Number one, knowing that Black people were involved, Latino people, it can help to build trust in research and the research enterprise. Also, it's important to know, how did these vaccines affect us differently? Not because there are any differences in genetically between Black people and other groups of people, but because our lived experiences the effects of racism, the weathering effect that it has on us. How could that have some impact on the way that the vaccine protects us or does it protect us, or does it protect us? All of that's important. I think it's great that Bailey is part of the study and definitely encouraging more folks to enroll if they have an interest.
Kai: Another question on the studies on the ongoing trials is caller, who did not want to be on the air, but wanted to know, how do we trust the long term of the side effects when there's only three months worth of data so far?
Blackstock: Right. Yes. All of these pharmaceutical companies are going to be continuing to collect data. Again, many of the studies are ongoing so they're going to continue to collect safety data. There's also data that's going to be collected post-marketing. There is the vaccine adverse events reporting system. That's, I believe, run by the CDC, where physicians, other health care providers can report vaccine side effects.
Then also, there's going to be-- I think that's not CDC run, but V-safe, I believe, will be an app that the CDC is putting out when someone gets the vaccine, they can then report any adverse effects they have. That all of this data is going to be collected and looked at in a rigorous way, in a systematic way, so that if there are any concerning signals, those can be identified and addressed.
Kai: I think we have time to get one more caller and at least let's go to Don in Manistee, Michigan. Don, welcome to the show.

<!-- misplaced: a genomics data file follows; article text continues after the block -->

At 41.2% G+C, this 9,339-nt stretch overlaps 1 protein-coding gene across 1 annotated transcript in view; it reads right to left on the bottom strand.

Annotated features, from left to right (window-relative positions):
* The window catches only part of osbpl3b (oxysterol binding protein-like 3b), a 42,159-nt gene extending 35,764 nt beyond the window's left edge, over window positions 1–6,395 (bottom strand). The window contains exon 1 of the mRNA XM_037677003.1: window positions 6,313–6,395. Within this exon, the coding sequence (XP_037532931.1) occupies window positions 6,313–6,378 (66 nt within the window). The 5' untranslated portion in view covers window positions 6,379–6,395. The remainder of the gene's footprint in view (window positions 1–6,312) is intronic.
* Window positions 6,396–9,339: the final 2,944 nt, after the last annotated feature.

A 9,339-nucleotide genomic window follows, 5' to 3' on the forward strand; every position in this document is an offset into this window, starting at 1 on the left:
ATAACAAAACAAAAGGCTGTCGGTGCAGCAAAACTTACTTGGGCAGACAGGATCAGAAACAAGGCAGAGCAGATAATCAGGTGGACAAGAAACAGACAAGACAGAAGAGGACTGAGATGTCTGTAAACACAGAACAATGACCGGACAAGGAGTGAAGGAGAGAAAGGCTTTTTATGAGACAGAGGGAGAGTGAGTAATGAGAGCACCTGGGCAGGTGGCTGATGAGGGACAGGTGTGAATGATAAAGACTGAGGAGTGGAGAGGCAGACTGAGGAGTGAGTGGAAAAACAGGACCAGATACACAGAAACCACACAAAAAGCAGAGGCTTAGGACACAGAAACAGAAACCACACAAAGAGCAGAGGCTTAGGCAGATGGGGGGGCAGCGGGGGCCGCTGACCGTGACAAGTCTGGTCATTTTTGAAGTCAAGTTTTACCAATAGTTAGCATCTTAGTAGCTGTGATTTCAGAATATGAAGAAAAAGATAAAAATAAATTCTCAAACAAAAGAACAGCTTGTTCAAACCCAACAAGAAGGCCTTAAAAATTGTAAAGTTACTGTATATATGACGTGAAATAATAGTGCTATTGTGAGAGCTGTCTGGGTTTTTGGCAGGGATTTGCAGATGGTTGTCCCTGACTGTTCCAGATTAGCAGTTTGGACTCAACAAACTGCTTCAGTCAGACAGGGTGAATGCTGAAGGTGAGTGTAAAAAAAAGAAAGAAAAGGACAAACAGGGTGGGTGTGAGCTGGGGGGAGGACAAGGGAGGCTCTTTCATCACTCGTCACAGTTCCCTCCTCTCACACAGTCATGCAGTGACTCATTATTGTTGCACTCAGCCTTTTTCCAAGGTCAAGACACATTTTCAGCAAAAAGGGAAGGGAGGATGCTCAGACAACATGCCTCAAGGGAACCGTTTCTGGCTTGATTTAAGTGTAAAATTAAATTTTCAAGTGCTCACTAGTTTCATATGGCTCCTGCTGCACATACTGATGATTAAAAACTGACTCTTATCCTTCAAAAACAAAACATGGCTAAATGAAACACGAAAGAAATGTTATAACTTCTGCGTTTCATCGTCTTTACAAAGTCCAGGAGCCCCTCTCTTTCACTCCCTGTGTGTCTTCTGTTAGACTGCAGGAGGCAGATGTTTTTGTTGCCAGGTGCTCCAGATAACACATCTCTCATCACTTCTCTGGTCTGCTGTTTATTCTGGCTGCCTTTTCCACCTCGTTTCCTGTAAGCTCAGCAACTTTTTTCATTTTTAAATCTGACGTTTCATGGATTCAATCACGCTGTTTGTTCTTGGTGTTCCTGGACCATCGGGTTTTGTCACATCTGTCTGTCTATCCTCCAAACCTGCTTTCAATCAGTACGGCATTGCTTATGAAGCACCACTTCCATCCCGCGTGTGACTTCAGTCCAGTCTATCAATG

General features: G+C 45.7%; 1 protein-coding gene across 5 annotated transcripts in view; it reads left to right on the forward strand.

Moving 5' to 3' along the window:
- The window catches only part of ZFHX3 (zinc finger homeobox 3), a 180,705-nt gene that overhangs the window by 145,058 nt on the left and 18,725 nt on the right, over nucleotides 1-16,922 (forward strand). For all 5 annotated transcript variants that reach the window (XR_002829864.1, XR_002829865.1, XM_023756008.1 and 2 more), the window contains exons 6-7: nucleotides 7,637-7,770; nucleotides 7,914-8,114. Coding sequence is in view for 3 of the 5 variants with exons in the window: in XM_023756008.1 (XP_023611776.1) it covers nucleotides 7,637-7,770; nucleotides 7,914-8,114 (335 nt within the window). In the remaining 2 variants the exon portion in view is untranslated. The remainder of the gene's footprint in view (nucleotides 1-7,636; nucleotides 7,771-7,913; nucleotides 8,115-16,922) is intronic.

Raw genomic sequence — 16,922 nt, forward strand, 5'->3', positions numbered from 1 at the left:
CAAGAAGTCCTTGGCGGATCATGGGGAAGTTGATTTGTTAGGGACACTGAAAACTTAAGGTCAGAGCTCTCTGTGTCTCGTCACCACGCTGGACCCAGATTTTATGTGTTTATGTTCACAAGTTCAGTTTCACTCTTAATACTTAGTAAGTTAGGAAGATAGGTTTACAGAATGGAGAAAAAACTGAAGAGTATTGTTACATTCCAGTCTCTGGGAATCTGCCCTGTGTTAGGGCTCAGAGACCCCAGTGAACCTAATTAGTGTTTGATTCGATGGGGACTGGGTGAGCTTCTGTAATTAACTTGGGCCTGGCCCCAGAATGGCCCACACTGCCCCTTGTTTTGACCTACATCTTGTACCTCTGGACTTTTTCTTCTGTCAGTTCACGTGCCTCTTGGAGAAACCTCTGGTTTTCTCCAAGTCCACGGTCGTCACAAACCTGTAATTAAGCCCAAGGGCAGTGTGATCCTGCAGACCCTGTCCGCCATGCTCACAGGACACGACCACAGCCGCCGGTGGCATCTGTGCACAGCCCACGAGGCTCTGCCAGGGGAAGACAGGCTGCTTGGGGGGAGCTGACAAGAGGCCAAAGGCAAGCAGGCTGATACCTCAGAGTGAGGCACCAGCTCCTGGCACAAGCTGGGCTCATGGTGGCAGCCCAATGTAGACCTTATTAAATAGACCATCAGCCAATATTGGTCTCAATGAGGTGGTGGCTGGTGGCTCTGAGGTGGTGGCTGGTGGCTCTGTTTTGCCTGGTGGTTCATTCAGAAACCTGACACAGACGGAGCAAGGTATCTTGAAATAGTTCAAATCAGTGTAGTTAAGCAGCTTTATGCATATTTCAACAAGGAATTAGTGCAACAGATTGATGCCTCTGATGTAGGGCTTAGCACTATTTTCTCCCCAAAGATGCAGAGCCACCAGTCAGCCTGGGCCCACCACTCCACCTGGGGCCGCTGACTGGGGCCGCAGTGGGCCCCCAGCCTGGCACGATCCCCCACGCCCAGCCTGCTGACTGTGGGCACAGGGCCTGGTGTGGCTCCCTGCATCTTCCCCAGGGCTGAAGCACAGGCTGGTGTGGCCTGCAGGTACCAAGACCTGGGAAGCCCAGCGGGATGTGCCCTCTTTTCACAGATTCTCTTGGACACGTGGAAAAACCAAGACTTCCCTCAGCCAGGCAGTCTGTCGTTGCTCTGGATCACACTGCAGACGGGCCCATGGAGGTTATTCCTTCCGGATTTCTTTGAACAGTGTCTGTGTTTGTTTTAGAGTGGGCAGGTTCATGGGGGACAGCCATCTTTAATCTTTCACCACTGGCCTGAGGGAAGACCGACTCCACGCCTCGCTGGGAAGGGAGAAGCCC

Don: Thank you, Dr. Blackstock. I'd like to express that I understand that this is a human condition. This virus that attacked is something from out of space. As a human family, we have to get together to kill this out of space being. How do we explain to people that the science tells us that this vaccine works?
As far as trials go, I understand scientific methods and trials, et cetera but as far as trials go in regards to Black and brown people, we're the ones who are on the frontlines. We are the ones who have been exposed to the virus, a living trial. If there's something happened, there are most of us who are dying than anybody else?
Blackstock: Yes, I want to acknowledge that. Yes, we are being heavily impacted. I appreciate your point about this being a living trial. What I am happy to do with my patients and I think that we need to do on a larger level is really explained like, how these studies happen. That certain participants will get the actual investigative vaccine, others will get sort of a placebo vaccine or one that does not have the investigational vaccine. Understand how people are followed, what data is collected?
I think that we can explain this in a way that is very clear to people and understandable but I think that we have not gotten to that point yet. In addition to explaining the safety of the vaccine, we need to understand well, how is it studied? I agree, I think it's up to healthcare providers, the health care system, public health to make sure that patients and those out in the community are as informed as possible so that they can make the best decision possible for themselves about whether to get the vaccine or not?
Kai: Dr. Oni Blackstock is a primary care physician in Harlem and an HIV researcher. She's a former Assistant Commissioner in New York City's health department, where she led the city's response to HIV. She continues working on HIV as executive director of Health Justice, an organization that consults with public health organizations on racial equity. Dr. Blackstock, thank you so much for taking this time.
Blackstock: You're very welcome
Kai: United States of Anxiety is a production of WNYC Studios. Jared Paul mixed the podcast version. Kevin Bristow and Matthew Marando, were at the board's for the live show. Our team also includes Carolyn Adams and Emily Botein, Jenny Casas, Marianne McCune, Christopher Werth and Veralyn Williams. A theme music was written by Hannis Brown and performed by the Outer Borough Brass Band.
Karen Frillmann is our executive producer and I am Kai Wright. You can keep in touch with me on Twitter @kai_wright. That's Wright like the brothers. As always, I hope you'll join us for the live show every Sunday 6:00 PM, Eastern. Stream it at wnyc.org or tell your smart speaker play WNYC. Till then, thanks for listening. Take care of yourselves and happy holidays.